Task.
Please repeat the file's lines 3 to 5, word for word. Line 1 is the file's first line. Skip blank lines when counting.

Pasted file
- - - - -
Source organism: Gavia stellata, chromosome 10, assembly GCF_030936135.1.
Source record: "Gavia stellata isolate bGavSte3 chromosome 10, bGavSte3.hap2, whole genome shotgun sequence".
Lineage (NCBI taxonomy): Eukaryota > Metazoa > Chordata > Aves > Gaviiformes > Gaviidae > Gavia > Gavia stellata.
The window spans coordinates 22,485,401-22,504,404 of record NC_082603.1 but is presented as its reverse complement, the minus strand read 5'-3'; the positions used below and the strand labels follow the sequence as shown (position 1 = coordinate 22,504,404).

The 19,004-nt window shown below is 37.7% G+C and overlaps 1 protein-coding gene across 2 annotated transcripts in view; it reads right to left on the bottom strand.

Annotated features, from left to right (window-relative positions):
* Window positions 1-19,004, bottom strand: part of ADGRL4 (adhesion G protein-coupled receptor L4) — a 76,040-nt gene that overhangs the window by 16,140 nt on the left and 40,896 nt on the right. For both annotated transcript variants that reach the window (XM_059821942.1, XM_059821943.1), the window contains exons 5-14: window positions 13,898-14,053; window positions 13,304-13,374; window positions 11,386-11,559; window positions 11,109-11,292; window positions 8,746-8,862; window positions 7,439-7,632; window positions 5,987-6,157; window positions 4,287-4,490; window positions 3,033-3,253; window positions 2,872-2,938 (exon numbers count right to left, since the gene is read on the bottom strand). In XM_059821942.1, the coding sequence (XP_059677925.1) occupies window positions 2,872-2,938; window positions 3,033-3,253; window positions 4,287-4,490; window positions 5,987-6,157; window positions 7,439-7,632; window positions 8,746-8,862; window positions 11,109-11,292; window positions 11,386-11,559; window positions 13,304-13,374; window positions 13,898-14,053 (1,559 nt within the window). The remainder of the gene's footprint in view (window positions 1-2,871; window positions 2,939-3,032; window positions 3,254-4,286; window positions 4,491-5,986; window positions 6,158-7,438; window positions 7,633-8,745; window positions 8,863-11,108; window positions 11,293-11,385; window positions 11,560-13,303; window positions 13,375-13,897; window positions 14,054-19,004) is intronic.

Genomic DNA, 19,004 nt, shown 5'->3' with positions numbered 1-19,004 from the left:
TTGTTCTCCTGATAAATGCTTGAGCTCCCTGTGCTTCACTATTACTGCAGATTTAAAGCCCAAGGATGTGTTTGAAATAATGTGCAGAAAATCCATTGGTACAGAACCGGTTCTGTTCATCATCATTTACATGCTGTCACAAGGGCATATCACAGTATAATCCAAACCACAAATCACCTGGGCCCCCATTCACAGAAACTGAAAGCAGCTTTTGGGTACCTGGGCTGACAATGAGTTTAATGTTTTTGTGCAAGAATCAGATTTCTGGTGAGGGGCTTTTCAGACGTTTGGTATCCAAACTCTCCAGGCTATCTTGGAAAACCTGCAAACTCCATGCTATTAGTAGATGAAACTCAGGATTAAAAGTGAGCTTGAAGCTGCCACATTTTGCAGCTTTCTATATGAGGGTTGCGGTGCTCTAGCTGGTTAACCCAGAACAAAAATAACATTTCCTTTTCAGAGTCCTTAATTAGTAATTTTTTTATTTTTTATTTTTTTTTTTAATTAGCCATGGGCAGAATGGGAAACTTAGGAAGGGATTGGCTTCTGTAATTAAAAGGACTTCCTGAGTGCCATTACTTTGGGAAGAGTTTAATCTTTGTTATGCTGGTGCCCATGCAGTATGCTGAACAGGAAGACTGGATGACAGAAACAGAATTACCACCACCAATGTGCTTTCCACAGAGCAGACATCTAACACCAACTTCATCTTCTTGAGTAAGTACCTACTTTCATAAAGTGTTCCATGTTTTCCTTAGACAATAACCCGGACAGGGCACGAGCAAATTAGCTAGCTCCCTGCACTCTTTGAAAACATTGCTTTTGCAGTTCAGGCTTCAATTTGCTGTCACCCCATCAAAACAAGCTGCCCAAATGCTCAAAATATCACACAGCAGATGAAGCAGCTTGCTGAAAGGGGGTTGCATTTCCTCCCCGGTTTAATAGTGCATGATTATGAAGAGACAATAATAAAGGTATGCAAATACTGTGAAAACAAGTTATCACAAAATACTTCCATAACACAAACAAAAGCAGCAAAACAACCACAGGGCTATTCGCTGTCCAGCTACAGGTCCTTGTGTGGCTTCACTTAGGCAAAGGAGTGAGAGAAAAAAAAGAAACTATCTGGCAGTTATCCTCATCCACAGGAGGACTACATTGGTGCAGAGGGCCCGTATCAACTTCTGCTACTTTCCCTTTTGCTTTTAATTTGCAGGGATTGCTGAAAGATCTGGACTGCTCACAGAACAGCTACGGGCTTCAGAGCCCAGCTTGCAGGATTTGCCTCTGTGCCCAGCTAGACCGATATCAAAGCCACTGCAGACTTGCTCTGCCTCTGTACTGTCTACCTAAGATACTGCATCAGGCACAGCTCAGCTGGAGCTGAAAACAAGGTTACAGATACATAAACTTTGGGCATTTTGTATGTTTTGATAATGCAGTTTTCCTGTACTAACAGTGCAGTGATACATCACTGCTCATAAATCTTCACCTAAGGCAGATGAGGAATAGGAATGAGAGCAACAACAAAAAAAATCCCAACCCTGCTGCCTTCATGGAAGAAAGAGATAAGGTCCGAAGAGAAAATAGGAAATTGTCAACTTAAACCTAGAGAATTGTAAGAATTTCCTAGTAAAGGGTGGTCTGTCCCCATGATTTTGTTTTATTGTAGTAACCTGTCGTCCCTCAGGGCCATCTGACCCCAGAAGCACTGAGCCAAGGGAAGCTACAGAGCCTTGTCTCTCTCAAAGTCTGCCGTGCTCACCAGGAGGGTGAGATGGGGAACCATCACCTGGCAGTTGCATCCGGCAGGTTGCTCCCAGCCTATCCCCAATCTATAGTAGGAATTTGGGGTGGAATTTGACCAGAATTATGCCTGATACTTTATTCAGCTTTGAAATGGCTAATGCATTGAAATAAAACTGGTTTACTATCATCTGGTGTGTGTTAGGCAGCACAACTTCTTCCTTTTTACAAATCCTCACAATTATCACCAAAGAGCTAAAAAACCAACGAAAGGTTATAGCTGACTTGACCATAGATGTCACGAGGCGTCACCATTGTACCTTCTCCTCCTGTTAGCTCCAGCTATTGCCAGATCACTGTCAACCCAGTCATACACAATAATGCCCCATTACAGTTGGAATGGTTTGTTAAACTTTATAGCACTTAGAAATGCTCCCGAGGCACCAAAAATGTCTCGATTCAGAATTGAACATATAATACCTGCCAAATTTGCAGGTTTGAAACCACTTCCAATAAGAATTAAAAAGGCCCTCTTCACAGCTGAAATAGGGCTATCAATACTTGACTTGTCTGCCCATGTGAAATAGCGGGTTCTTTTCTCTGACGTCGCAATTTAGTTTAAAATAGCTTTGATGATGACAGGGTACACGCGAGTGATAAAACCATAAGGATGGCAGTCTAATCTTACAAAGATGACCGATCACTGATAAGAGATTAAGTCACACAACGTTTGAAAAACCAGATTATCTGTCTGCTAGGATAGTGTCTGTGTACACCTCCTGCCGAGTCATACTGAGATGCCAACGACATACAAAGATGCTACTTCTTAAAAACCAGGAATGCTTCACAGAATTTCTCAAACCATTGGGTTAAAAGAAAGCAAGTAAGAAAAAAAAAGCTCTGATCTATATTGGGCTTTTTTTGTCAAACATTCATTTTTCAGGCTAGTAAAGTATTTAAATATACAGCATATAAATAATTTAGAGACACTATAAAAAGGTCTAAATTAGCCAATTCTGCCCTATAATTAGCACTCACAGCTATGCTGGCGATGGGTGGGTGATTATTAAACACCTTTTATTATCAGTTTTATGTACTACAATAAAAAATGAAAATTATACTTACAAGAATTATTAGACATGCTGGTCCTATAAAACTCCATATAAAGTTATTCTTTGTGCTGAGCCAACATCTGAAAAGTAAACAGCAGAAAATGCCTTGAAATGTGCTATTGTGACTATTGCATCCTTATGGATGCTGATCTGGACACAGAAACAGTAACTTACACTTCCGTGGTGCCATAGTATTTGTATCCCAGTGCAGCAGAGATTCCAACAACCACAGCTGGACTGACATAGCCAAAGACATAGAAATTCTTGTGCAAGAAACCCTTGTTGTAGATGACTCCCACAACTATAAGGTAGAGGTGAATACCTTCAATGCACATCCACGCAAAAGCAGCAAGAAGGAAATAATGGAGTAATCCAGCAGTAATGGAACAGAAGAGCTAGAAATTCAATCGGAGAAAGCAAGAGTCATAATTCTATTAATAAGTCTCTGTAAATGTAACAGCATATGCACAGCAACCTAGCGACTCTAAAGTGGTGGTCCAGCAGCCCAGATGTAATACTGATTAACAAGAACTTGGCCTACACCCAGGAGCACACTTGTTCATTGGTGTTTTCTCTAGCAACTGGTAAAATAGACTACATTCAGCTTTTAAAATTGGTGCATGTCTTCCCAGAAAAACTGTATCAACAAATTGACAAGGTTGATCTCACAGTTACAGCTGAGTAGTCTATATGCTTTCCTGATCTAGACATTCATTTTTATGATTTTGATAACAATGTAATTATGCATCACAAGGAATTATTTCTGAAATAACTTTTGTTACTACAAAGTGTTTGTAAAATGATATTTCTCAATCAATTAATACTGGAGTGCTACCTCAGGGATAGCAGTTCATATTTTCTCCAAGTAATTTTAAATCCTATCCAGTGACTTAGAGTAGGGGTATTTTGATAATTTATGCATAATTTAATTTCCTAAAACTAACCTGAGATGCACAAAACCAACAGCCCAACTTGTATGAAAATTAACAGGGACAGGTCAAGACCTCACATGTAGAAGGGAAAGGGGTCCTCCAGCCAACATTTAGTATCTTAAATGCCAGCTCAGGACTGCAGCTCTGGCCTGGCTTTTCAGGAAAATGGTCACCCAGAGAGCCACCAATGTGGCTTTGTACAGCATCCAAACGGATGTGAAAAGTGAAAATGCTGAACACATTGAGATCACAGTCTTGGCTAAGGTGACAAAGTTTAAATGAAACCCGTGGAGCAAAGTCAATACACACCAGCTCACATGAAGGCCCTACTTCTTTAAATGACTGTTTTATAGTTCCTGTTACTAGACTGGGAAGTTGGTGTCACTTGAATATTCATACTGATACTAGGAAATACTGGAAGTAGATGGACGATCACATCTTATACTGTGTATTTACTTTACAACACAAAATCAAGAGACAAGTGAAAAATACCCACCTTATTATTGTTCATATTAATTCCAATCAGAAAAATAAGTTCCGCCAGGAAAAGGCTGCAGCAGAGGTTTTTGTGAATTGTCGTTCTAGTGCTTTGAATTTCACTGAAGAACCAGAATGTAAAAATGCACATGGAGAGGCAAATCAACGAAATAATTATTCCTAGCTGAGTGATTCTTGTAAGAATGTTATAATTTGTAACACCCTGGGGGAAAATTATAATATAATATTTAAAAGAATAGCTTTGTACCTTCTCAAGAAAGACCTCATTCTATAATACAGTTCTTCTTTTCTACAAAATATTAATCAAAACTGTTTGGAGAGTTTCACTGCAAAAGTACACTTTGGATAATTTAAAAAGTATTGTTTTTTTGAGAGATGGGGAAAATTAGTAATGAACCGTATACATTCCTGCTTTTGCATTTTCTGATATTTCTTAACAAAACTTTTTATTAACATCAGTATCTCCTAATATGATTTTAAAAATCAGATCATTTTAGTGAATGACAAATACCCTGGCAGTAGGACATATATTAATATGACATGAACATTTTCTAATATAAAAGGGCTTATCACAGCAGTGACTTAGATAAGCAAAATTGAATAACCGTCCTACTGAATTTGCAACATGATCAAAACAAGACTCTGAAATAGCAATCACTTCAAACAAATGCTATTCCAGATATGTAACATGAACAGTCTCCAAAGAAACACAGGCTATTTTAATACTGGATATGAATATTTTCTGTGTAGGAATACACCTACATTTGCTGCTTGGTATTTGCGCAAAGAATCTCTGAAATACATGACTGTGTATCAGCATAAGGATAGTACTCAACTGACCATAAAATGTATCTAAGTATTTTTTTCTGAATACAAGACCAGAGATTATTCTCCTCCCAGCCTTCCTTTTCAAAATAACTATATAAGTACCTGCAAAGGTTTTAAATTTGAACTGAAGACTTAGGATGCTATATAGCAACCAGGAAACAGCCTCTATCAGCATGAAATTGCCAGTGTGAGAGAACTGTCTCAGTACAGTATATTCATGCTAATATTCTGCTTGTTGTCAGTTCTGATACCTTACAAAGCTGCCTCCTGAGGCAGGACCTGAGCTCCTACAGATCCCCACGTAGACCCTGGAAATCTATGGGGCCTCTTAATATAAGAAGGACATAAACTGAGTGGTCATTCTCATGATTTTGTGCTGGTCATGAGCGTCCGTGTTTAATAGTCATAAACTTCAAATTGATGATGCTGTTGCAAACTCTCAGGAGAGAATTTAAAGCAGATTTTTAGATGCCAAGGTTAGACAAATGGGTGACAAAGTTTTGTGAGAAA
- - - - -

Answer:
Lineage (NCBI taxonomy): Eukaryota > Metazoa > Chordata > Aves > Gaviiformes > Gaviidae > Gavia > Gavia stellata.
The window spans coordinates 22,485,401-22,504,404 of record NC_082603.1 but is presented as its reverse complement, the minus strand read 5'-3'; the positions used below and the strand labels follow the sequence as shown (position 1 = coordinate 22,504,404).

The 19,004-nt window shown below is 37.7% G+C and overlaps 1 protein-coding gene across 2 annotated transcripts in view; it reads right to left on the bottom strand.